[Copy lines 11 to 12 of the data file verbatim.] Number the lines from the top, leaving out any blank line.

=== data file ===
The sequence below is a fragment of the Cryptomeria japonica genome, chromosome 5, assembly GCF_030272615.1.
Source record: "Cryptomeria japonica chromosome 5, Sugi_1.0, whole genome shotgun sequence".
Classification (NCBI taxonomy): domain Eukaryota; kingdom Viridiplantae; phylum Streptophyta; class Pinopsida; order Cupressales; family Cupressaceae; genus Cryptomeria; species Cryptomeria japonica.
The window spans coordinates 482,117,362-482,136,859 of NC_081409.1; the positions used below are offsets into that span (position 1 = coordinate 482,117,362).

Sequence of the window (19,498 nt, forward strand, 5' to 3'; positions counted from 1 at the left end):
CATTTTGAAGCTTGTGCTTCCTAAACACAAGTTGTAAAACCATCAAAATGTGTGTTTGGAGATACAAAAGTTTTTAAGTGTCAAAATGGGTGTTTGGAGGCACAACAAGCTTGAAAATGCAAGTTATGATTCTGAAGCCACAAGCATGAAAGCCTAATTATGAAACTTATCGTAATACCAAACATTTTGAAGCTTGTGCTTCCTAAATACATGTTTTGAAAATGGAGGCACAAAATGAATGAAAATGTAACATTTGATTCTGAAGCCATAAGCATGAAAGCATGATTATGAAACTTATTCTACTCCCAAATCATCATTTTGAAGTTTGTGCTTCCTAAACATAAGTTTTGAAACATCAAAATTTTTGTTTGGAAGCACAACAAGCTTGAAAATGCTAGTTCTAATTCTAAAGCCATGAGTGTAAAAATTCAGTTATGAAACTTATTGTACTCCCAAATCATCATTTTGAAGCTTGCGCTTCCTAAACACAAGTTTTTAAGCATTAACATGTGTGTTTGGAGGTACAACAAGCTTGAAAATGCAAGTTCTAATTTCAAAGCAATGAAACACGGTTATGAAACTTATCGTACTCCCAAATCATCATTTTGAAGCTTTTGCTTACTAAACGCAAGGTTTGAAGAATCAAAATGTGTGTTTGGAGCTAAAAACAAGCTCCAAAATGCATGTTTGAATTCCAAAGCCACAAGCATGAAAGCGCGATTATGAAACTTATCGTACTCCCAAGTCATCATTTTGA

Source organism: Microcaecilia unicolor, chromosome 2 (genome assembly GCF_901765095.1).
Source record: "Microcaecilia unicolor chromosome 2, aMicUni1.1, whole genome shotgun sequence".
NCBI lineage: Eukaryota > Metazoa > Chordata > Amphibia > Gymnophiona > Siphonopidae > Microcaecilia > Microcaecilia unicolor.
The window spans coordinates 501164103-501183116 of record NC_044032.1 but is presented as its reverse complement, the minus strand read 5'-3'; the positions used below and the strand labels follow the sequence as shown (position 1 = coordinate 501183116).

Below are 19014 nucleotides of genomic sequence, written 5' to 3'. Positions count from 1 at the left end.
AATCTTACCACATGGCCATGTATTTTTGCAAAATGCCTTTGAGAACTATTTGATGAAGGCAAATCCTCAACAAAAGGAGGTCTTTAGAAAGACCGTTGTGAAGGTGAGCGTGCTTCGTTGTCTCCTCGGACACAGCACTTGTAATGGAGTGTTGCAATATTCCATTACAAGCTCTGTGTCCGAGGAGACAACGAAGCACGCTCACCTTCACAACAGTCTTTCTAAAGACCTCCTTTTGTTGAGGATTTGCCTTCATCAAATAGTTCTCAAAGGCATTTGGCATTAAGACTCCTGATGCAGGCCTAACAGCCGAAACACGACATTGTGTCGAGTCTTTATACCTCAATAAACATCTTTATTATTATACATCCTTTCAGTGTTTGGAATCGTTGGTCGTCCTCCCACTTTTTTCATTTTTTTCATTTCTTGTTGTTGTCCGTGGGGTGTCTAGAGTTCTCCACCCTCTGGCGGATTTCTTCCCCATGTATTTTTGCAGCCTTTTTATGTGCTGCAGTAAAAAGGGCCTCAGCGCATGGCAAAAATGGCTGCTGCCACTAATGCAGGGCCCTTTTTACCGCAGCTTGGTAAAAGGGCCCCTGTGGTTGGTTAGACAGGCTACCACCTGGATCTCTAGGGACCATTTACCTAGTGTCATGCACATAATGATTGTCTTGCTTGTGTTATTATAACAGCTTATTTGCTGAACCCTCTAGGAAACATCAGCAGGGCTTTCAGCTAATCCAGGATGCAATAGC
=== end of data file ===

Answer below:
Below are 19014 nucleotides of genomic sequence, written 5' to 3'. Positions count from 1 at the left end.
AATCTTACCACATGGCCATGTATTTTTGCAAAATGCCTTTGAGAACTATTTGATGAAGGCAAATCCTCAACAAAAGGAGGTCTTTAGAAAGACCGTTGTGAAGGTGAGCGTGCTTCGTTGTCTCCTCGGACACAGCACTTGTAATGGAGTGTTGCAATATTCCATTACAAGCTCTGTGTCCGAGGAGACAACGAAGCACGCTCACCTTCACAACAGTCTTTCTAAAGACCTCCTTTTGTTGAGGATTTGCCTTCATCAAATAGTTCTCAAAGGCATTTGGCATTAAGACTCCTGATGCAGGCCTAACAGCCGAAACACGACATTGTGTCGAGTCTTTATACCTCAATAAACATCTTTATTATTATACATCCTTTCAGTGTTTGGAATCGTTGGTCGTCCTCCCACTTTTTTCATTTTTTTCATTTCTTGTTGTTGTCCGTGGGGTGTCTAGAGTTCTCCACCCTCTGGCGGATTTCTTCCCCATGTATTTTTGCAGCCTTTTTATGTGCTGCAGTAAAAAGGGCCTCAGCGCATGGCAAAAATGGCTGCTGCCACTAATGCAGGGCCCTTTTTACCGCAGCTTGGTAAAAGGGCCCCTGTGGTTGGTTAGACAGGCTACCACCTGGATCTCTAGGGACCATTTACCTAGTGTCATGCACATAATGATTGTCTTGCTTGTGTTATTATAACAGCTTATTTGCTGAACCCTCTAGGAAACATCAGCAGGGCTTTCAGCTAATCCAGGATGCAATAGC